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71 Outcome in patients undergoing high-risk pci using impella circulatory support - 10 year experience
  1. Vincenzo Vetrugno,
  2. Muhammad Waqas,
  3. Kulwinder Sandhu,
  4. Anthony Mechery,
  5. M. Adnan Nadir,
  6. Sudhakar George,
  7. Alexander Zaphiriou,
  8. Sern Lim,
  9. Peter Ludman,
  10. Sagar Doshi,
  11. Jonathan Townend,
  12. sohail khan
  1. Queen Elizabeth Hospital - Birmingham

Abstract

Introduction The use of Impella in the setting of high-risk percutaneous coronary intervention (PCI) has been introduced in clinical practice in the last few years in selected hospitals, giving a chance for revascularization to a sensible number of patients who are usually unsuitable for cardiac surgery due to high risks. In addition, some of these patients present pre-procedural cardiogenic shock, further increasing the rate of morbidity and mortality. Our purpose was to assess outcome of patients undergoing Impella-assisted high-risk PCI in our 10 year experience and to assess possible predictors of adverse events.

Methods From May 2008 to September 2018 patients undergoing Impella-assisted high-risk PCI were enrolled. Clinical, laboratory, echocardiographic, angiographic and procedural data were collected. Coronary artery disease burden was graded using the British Cardiovascular Intervention Society Jeopardy Score (BCIS-JS). In-hospital MACCE were recorded. During routine follow-up visits data including MACCE, hospital admissions for heart failure, Canadian Cardiovascular Society (CCS) angina grade and New York Heart Association (NYHA) functional class were recorded. Long-term survival Kaplan Meier analysis was performed according to national registry death data.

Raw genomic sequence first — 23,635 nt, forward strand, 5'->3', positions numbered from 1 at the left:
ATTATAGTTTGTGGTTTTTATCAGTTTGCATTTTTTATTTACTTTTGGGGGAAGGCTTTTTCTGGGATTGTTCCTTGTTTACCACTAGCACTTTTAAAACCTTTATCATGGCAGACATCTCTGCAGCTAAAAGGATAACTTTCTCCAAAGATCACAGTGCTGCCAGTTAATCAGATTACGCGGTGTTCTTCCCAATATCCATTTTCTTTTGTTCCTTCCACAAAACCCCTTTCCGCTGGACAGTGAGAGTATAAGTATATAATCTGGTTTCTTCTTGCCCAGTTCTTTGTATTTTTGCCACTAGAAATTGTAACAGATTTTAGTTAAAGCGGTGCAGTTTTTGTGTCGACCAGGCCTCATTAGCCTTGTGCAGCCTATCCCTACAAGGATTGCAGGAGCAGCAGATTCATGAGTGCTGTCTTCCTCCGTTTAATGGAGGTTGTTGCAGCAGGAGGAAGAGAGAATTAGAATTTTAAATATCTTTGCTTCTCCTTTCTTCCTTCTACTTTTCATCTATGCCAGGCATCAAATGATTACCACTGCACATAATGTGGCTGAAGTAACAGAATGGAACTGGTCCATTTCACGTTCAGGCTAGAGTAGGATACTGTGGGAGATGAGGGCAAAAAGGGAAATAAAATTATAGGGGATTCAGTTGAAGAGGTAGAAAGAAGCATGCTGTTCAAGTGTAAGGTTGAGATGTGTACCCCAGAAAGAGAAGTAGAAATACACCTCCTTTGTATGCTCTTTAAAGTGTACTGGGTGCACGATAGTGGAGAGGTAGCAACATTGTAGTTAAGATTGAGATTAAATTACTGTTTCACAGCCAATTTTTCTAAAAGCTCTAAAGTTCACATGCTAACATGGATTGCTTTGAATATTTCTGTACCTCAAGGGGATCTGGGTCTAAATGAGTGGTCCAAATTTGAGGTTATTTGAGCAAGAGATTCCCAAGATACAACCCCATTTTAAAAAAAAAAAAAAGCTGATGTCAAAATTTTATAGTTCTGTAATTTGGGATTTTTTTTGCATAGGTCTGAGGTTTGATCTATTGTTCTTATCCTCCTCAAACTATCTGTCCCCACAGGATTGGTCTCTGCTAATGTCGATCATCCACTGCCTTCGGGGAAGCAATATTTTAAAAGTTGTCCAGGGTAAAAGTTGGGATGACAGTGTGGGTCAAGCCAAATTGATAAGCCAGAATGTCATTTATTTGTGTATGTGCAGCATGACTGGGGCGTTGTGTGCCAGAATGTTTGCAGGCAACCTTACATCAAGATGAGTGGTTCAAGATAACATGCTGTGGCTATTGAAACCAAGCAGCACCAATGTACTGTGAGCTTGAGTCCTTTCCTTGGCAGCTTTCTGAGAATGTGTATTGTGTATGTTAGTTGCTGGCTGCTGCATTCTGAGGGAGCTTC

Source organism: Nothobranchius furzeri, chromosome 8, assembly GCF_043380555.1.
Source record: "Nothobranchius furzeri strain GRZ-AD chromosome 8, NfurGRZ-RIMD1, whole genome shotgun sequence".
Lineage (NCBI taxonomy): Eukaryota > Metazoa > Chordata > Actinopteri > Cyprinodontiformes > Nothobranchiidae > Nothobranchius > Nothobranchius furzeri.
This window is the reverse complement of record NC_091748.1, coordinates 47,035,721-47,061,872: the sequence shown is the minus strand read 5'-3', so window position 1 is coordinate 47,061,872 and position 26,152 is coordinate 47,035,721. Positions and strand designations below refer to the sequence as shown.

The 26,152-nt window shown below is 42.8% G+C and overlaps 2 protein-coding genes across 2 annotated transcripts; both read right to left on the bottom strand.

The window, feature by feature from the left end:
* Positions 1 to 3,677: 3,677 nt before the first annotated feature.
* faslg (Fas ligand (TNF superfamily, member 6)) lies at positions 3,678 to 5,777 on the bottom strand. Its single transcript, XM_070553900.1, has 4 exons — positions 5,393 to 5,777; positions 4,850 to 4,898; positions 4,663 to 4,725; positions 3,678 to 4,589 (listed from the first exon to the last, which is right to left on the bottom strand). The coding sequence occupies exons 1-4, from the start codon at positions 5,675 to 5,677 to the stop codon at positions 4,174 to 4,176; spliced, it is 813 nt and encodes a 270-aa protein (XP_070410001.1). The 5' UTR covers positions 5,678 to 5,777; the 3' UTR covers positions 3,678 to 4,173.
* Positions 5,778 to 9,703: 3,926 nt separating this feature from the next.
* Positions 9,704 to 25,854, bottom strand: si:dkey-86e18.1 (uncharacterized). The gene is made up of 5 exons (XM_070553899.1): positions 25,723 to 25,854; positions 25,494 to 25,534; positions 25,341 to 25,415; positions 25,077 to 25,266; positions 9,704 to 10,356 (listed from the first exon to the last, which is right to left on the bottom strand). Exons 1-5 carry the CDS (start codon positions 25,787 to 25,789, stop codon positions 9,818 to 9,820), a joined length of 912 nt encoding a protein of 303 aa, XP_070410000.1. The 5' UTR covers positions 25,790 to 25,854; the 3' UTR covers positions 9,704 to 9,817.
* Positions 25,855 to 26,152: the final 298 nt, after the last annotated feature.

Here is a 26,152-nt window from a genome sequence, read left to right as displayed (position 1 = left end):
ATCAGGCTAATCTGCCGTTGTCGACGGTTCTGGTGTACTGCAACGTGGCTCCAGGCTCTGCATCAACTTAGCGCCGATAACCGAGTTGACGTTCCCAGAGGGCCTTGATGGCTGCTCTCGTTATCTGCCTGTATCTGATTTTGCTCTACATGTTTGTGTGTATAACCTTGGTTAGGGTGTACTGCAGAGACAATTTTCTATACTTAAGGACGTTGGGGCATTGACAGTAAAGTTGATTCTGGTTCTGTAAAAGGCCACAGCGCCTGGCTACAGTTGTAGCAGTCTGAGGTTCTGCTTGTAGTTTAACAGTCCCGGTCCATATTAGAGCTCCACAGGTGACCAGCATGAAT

Results A total of 80 consecutive patients were enrolled (71.2±13.7 years, male gender 73.8%), 21 (26.3%) presenting with stable angina, 53 (66.3%) with NSTE-ACS and 6 (7.5%) with STEMI. 67 (83.8%) of them showed multivessel disease, 42 (52.5%) unprotected left main disease, 47 (58.8%) severe left ventricle systolic dysfunction (LVEF<30%), 10 (12.5%) pre-procedural cardiogenic shock. Median BCIS-JS was 10 [8,00; 12,00]. In-hospital MACCE occurred in 16 (20%) patients with death in 15 (18.8%). Median time to first follow-up visit for survivors was 105 (64.5; 282.0) days: at this time 11 (13.8%) patients had MACCE, 3 (3.8%) had hospital admissions for heart failure, median CCS was 0.00 (0.00; 0.00) and median NYHA was 1.00 (1.00; 2.00). Mean survival time (procedure to death, months) was 21 months (C.I. 14.4 - 29.0). Multivariate logistic regression analysis for possible predictors of in-hospital MACCE was performed including the variables showing a p value <0.100 at univariate analysis, i.e. pre-procedural cardiogenic shock [OR 9.00, C.I. (2.1–37.6), p=0.003] and CK peak [OR 1.00, C.I. (1.0–1.0), p=0.051]. Pre-procedural cardiogenic shock was the only predictor [OR 7.058, C.I. (1.2–40.6), p=0.029] of in-hospital MACCE. No significant predictors of MACCE at follow-up were found at logistic regression analysis.

Conclusion In our 10 year experience of Impella-assisted high-risk PCI, 20% patients had in-hospital MACCE and mean survival was 21 months. At follow up, MACCE rate was less than 4% and both angina and heart failure symptoms were well controlled. Pre-procedural cardiogenic shock was the only predictor of in-hospital MACCE.

Conflict of Interest No conflict of interest

  • Impella
  • High-risk PCI
  • Outcome

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